Explaining the correlation, Ahmed revealed that the diseased gaharu tree is the source of a rich dark resin within the heartwood known as oud by the Arabs. The secretion process of the resin, which is nature’s way of suppressing the parasitic attack, gives off a distinctive smell.
“In a natural forest only about seven per cent of the trees are infected by the fungus. This rarity makes oud valuable,” said Ahmed who has 24 years of experience as a perfumer.
The highest quality of resin has to come from a tree’s natural immune response to a fungal attack. If the tree has been artificially inoculated with the same fungus, the resin will be considered inferior.
According to Ahmed, the grading of oud lies in the experience of buyers like himself. For the uninitiated, there is a high chance that he may be cheated.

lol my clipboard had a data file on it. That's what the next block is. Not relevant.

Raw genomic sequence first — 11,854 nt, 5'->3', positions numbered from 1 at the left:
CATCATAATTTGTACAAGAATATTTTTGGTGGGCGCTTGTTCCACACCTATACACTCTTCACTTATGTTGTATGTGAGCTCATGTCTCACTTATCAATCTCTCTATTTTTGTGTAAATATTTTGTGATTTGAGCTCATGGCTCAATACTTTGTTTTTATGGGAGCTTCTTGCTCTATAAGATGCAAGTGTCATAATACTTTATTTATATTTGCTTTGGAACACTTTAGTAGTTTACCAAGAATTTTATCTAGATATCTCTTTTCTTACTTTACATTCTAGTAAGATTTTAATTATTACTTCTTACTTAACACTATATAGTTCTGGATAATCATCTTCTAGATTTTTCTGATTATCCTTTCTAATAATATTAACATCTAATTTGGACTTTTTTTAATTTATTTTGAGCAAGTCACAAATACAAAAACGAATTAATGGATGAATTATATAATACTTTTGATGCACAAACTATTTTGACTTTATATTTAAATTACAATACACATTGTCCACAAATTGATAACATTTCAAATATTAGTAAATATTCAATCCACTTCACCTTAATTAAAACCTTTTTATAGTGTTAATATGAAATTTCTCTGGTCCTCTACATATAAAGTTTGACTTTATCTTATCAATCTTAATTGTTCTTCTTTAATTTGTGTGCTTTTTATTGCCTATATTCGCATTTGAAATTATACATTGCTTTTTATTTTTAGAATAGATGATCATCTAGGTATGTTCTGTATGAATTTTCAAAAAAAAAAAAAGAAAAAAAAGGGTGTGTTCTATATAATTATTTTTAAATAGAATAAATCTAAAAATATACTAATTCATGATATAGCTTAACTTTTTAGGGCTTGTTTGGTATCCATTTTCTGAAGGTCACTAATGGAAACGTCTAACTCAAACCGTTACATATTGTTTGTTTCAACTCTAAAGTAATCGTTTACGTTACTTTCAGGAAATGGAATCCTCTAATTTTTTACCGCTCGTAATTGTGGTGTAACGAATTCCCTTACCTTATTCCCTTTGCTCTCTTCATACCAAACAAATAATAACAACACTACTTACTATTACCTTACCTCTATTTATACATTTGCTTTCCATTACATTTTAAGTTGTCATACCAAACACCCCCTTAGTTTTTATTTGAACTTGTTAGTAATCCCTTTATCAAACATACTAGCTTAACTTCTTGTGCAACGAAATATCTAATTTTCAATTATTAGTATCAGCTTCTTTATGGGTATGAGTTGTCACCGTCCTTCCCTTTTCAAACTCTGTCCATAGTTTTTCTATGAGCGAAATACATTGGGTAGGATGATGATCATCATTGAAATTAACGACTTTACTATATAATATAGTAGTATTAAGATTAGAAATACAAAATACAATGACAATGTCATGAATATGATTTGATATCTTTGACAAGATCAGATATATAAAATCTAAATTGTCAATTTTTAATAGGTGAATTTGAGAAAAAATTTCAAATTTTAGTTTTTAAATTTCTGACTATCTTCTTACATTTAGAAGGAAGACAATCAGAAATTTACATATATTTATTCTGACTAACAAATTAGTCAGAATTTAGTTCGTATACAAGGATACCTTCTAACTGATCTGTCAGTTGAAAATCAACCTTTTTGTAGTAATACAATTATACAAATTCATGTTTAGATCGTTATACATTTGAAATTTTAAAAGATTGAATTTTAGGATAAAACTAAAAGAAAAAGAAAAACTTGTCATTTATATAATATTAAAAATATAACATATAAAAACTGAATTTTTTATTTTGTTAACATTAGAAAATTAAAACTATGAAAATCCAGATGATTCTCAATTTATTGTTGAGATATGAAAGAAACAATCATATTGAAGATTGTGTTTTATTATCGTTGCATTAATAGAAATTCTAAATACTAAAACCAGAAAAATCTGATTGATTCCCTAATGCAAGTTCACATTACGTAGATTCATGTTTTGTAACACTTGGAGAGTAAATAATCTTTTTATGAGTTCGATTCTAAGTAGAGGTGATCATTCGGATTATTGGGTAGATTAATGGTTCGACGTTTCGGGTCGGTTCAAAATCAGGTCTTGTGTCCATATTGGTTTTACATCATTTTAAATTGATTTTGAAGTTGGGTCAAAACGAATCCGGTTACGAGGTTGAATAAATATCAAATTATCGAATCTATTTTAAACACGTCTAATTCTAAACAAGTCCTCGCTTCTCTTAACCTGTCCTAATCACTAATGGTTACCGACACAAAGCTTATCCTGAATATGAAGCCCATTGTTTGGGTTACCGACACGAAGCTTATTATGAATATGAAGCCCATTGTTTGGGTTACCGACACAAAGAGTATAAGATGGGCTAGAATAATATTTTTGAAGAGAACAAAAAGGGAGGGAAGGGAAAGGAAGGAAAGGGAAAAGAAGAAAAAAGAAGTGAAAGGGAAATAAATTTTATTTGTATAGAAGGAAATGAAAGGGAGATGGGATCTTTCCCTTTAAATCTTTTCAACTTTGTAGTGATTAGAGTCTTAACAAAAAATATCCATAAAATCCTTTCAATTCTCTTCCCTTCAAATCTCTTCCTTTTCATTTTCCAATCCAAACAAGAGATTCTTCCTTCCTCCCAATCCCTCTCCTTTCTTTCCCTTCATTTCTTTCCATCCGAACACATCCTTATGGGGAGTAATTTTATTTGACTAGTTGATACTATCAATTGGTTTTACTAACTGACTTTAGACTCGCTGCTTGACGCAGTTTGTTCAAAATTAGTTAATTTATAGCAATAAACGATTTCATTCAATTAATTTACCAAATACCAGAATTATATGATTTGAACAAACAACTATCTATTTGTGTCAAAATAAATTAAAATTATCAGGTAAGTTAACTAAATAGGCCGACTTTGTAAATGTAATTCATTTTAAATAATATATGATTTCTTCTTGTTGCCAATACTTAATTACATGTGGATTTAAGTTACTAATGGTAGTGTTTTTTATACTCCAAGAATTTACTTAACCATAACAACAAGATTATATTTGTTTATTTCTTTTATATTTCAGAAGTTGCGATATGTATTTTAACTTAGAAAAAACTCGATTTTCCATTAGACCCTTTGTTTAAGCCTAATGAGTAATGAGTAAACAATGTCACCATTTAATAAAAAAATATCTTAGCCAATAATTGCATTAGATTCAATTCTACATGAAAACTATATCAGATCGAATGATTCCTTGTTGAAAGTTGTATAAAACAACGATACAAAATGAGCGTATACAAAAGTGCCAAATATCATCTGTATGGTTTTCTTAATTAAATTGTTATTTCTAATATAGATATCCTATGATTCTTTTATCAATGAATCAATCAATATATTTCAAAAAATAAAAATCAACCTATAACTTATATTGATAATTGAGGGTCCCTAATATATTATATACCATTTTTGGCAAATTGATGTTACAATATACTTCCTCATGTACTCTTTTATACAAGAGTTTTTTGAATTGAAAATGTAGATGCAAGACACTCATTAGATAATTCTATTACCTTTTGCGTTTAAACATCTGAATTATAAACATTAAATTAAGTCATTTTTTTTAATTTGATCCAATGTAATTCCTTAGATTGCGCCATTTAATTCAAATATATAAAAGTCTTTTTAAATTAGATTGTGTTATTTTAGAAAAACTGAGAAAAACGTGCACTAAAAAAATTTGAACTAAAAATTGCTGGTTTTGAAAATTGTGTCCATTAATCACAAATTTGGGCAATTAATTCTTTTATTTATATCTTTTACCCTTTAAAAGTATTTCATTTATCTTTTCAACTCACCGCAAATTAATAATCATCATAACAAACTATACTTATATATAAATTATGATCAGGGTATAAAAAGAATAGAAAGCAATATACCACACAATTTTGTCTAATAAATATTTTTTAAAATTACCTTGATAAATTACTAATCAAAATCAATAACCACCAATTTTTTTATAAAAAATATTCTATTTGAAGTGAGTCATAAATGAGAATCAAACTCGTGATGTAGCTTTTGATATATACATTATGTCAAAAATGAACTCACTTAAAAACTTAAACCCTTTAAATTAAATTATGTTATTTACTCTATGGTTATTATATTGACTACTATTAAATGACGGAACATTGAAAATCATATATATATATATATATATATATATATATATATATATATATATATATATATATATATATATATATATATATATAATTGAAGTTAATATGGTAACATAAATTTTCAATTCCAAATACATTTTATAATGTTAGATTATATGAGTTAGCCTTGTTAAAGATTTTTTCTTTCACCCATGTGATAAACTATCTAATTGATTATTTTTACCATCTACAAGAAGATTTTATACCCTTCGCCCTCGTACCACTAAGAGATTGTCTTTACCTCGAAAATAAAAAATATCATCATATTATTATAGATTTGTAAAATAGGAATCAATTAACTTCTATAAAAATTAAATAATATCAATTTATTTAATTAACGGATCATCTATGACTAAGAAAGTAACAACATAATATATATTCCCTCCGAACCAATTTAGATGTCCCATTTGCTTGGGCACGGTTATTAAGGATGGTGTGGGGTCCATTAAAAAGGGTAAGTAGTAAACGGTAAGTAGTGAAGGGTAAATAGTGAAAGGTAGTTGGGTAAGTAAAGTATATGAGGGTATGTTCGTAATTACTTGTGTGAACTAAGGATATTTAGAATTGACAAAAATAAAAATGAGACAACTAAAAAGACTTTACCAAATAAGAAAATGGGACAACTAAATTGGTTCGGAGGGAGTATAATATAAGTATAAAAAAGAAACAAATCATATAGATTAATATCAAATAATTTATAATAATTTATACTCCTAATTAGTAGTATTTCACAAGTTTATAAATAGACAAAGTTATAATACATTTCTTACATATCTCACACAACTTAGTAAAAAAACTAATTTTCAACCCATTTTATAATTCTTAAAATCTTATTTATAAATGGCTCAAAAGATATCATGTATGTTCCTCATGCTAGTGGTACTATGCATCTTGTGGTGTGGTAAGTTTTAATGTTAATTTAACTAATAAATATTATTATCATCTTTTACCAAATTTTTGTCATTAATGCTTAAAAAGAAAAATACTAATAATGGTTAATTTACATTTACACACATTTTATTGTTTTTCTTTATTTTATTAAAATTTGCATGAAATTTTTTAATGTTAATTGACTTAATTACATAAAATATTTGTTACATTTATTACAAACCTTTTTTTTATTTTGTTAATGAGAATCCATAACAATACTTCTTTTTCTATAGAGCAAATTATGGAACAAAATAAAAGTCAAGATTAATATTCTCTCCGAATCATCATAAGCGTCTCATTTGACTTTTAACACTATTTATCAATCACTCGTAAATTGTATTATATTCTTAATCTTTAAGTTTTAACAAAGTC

“The only way to make sure that you are getting genuine oud oil or incense is to go to a reputable dealer,” affirmed this Bangladeshi who set up Oud Line in Malaysia in 1999. The company also has boutiques in Dubai, Abu Dhabi, Jakarta and Sylhet, Ahmed’s home state in Bangladesh.
“Many French and Swiss perfume companies use oud oil as a basic note to give their perfume blends a richer touch. Samsara, a perfume by Guerlain, is one example,” Ahmed said.
Though the smell of oud oil may come across as over-powering and acrid to the first timer, Ahmed assured that one will get used to itafter a period of exposure.
“It is a healthy smell. When you get used to it, you will not like any other smell,” claimed Ahmed.
Ahmed also revealed that many people have misconceptions that oud is only used by the Arabs.
“The Japanese are the largest consumers of oud incense as they use it for religious ceremonies like the Kodo festival. The wood is also made into fashion accessories and sculptures and feng shui pieces,” he said.
To sample a whiff of oud, Oud Line is located at 68, Jalan Bukit Bintang, 55100, KL. Tel: 03-21455077